Will there be Miller (No. 3), and Miller (No. 4)?
Brexit is testing the boundaries of the separation of powers, requiring the Court to answer questions which have not arisen with such frequency and rarely with such urgency: basic questions of
the meaning and scope of parliamentary sovereignty, the limitations on executive power, and the justiciability of political conventions. Cherry/Miller (No. 2) on the prerogative power of prorogation follows Miller (No. 1) in requiring the judiciary to (again) enforce the primacy of Parliament over the powers of the executive, and (again) bind a convention which previously had not been at issue. The UK’s ‘political constitution’ rested on conventions being conventionally applied without the need for legislative footing or judicial intervention. But, as the saying goes, a gentleman’s agreement lasts so long as there are gentlemen – not an agreement.
But this is not likely to be the end of such questioning of the fundamentals of the constitution and – in particular – the limits of executive power. With some foresight, we may see the next Miller-type litigation arising as government continues to sound objection to the European Union (Withdrawal) No. 2 Act 2019 (also known as the “Benn-Burt Act”) with incendiary and divisive political rhetoric of it being a ‘surrender bill’, and vowing to ‘test [the Act] to its limits’. Some have even questioned the justiciability of the resignation of the Prime Minister in the event of a loss of a vote of no confidence under the Fixed Term Parliaments Act 2011. In the weeks before the (re)scheduled departure of the UK from the EU, following convention appears to be entirely unconventional.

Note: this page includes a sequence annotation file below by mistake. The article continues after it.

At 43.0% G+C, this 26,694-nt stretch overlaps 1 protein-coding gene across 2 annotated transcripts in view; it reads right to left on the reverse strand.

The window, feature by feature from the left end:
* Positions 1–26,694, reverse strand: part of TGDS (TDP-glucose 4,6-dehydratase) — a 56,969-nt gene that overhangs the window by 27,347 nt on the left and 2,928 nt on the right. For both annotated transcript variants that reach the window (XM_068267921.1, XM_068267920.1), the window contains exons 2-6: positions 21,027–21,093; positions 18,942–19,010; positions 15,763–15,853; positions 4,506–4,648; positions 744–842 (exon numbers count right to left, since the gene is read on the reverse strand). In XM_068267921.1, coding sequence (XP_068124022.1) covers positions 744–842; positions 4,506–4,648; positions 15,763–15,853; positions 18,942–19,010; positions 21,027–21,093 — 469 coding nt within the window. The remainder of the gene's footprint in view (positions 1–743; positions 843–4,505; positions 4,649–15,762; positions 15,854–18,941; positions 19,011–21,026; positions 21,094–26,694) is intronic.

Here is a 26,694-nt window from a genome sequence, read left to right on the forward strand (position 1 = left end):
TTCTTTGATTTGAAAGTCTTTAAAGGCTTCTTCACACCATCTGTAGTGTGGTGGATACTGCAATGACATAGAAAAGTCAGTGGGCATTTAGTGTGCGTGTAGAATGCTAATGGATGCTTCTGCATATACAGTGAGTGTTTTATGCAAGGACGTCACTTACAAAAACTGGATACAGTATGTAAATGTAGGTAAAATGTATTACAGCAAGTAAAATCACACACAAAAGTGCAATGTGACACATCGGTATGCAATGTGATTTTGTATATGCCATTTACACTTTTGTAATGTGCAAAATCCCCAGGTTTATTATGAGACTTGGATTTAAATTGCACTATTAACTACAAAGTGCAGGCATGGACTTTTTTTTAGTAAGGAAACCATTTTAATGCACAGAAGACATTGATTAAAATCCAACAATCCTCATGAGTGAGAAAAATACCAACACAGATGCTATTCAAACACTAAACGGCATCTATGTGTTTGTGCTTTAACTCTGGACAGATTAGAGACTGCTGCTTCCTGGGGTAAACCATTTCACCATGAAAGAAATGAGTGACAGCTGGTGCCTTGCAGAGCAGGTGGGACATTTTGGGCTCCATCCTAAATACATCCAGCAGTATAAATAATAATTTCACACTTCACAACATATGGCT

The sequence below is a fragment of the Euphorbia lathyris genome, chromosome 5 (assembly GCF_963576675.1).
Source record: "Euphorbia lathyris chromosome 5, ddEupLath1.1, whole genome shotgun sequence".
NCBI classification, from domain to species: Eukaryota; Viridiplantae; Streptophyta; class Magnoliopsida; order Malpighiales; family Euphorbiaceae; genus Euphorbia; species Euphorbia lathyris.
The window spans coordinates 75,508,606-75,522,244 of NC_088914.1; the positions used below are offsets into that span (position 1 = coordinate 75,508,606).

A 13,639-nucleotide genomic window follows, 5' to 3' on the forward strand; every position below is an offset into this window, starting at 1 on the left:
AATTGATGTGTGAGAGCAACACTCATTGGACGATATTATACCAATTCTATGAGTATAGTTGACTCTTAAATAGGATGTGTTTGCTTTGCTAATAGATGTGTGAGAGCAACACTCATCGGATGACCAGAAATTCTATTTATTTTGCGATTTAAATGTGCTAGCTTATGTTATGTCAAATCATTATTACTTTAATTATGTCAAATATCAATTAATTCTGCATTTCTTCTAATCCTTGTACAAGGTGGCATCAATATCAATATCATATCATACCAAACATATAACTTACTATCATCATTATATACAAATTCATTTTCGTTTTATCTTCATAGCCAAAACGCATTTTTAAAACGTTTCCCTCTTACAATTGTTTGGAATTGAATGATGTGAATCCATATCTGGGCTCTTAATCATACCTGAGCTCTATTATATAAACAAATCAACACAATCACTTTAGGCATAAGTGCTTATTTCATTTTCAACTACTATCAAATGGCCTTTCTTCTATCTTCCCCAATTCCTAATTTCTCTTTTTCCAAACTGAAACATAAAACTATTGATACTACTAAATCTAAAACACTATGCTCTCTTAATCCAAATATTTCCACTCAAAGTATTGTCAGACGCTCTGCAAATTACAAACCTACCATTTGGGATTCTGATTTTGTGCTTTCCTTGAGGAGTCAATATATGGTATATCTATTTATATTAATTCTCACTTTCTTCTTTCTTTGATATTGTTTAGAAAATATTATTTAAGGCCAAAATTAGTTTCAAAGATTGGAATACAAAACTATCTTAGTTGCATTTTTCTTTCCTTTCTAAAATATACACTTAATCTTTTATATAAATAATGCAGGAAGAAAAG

Brexit can be described as a series of seismic shocks to the political, social, economic and legal systems of the UK. Writing only a week after the judgment, there seems as yet little time for reflection on whether this judgment – which resolutely places Parliament at the core of the British constitution and the courts in the position to defend and uphold the rule of law – will be (inaccurately) characterised as ‘too political’ and be used as ammunition to justify the undermining of judicial independence in a way akin to what has been happening in Hungary and Poland. It may alternatively be seen as a further step in towards entrenching a strong and robust concept of legal constitutionalism which upholds the separation of powers, the independence of the judiciary, and the rule of law.